On March 21, US Secretary of Agriculture Tom Vilsack spoke with reporters and said that “Congress should come up with a better solution for handling unwanted horses than slaughtering the animals for meat for human consumption.” This is coming a little too late and does not help the horses whose lives are at stake.
As is now well known, the United States Department of Agriculture’s Food Safety and Inspection Service (FSIS) is entertaining five applications to slaughter horses – for human consumption – right now.
Vilsack mentioned that another way, “a third way,” should be thought up that deals with the nation’s horse problem rather than killing horses or slaughtering them. He did suggest that horses could help veterans returning from war or, perhaps, horses could be used for prisoners to teach job skills.
Because horse slaughter is again legal in the United States thanks to Congress and the Obama administration, USDA is now required by federal law to provide inspections to qualified horse meat businesses. There are five pending applications at this time under consideration by FSIS.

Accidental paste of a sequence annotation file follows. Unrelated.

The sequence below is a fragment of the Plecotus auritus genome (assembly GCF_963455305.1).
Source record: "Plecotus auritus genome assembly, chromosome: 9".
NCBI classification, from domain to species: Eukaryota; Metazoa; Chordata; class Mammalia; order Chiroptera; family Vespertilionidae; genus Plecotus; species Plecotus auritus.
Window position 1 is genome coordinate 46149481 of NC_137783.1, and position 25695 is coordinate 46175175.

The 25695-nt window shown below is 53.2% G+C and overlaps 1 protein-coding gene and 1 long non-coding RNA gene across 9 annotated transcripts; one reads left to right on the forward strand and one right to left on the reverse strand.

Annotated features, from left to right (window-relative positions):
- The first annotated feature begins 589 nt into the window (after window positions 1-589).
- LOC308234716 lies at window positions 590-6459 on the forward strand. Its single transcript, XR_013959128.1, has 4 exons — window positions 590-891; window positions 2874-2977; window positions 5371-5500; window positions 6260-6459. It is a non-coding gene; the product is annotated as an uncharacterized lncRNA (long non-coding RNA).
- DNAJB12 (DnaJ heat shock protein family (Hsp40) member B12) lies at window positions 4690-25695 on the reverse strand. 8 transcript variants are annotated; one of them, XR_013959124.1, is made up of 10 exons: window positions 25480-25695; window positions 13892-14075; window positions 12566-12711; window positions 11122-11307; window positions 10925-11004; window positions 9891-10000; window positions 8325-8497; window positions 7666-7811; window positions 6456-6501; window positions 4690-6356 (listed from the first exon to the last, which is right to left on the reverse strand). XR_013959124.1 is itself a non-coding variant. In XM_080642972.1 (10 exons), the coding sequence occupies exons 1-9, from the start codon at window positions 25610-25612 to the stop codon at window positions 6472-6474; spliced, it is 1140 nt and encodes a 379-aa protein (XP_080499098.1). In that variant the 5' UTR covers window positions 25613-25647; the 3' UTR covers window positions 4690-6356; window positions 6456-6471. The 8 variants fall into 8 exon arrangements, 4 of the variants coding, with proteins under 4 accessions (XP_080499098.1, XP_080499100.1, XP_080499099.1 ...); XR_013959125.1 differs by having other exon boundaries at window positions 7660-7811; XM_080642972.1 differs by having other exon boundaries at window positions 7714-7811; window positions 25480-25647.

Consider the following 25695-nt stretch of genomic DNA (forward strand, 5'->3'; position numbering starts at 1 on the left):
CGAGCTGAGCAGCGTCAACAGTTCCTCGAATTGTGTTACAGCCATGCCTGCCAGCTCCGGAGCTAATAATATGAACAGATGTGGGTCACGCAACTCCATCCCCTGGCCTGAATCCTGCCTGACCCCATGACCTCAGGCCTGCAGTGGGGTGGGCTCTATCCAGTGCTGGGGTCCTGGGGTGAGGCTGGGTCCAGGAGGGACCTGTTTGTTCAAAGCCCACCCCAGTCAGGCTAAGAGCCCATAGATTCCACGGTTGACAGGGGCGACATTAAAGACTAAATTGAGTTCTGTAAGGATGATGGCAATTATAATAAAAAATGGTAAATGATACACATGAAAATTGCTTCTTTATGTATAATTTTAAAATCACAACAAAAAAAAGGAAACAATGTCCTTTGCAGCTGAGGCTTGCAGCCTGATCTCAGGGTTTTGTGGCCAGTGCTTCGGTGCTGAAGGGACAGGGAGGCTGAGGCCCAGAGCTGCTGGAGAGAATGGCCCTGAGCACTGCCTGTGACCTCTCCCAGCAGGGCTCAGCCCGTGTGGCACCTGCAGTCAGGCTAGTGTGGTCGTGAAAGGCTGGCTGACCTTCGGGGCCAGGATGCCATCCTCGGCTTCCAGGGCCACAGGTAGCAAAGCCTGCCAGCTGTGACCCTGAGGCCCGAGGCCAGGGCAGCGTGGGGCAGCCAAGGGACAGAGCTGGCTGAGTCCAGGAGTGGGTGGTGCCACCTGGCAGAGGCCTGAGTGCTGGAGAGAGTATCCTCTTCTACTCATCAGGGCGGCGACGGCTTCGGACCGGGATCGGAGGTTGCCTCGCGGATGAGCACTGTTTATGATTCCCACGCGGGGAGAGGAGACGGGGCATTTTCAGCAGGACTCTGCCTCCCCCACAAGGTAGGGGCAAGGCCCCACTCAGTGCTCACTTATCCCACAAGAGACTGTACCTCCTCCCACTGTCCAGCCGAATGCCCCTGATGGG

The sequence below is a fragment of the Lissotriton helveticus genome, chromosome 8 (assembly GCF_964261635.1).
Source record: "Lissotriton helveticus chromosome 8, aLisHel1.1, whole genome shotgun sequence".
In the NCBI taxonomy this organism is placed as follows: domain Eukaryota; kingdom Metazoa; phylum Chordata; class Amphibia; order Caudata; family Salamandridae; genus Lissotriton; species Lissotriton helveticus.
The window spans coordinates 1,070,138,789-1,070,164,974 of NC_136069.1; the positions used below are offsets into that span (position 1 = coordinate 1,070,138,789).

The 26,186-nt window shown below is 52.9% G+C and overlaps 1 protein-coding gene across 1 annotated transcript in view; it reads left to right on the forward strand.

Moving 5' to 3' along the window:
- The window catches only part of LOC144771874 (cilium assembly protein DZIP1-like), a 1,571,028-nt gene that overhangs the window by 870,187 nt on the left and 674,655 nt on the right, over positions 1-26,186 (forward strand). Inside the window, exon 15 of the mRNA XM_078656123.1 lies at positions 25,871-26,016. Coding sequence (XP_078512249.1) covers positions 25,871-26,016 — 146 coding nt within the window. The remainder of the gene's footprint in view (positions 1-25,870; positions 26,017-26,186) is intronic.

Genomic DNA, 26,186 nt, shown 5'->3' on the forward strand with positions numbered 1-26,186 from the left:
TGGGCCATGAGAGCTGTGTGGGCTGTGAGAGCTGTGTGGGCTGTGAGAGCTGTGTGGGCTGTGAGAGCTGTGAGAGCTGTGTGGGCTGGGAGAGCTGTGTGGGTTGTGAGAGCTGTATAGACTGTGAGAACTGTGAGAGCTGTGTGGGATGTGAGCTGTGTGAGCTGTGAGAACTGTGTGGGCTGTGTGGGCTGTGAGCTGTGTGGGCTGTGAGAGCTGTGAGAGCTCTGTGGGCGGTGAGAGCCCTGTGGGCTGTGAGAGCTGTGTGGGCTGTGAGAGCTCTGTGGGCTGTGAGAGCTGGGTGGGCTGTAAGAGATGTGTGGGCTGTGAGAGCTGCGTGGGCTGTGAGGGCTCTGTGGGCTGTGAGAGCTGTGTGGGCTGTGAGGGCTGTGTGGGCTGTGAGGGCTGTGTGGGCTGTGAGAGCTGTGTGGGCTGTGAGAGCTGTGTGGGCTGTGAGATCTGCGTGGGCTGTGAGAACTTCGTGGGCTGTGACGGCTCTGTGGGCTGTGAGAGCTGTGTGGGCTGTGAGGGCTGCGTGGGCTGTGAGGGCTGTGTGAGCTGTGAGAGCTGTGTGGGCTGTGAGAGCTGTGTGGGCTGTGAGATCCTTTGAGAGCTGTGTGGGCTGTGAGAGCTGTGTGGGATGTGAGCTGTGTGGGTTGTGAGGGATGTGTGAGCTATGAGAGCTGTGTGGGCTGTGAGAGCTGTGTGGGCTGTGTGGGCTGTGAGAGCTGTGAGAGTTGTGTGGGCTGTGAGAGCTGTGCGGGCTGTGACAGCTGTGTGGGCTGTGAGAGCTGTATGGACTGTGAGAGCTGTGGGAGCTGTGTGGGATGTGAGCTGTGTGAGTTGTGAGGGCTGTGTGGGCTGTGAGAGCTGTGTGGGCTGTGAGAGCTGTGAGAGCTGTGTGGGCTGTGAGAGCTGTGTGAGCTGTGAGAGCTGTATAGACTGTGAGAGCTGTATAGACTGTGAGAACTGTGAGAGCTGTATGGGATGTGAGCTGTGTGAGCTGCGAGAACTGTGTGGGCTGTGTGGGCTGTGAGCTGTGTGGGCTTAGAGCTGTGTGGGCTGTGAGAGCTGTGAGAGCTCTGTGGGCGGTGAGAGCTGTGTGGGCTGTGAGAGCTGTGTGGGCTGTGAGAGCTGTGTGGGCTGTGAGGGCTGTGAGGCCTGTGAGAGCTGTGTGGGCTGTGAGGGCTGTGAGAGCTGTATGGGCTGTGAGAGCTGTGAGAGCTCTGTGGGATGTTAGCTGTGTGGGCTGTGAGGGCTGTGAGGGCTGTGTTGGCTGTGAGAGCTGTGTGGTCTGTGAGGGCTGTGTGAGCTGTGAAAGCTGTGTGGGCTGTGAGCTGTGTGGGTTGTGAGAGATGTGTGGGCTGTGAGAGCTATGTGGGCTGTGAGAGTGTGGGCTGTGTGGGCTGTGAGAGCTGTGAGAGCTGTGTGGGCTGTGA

Vilsack told reporters that science has improved “monitoring equine drug residues.” This very fact is getting primary attention in the current applications.
After the ban was imposed, the Government Accountability Office (GAO) of Congress studied the issue of unwanted horses in the U.S. and found sharp increases in starving and abandoned horses after the domestic slaughterhouses went out of business. It is a burdensome trend for many tribal and county governments.
For the last several years, horses have been transported to both Mexico and Canada for slaughter.
Please read also read this informative article: Secy. Vilsack - USDA Cannot Enforce Horse Slaughter Laws, 15tv
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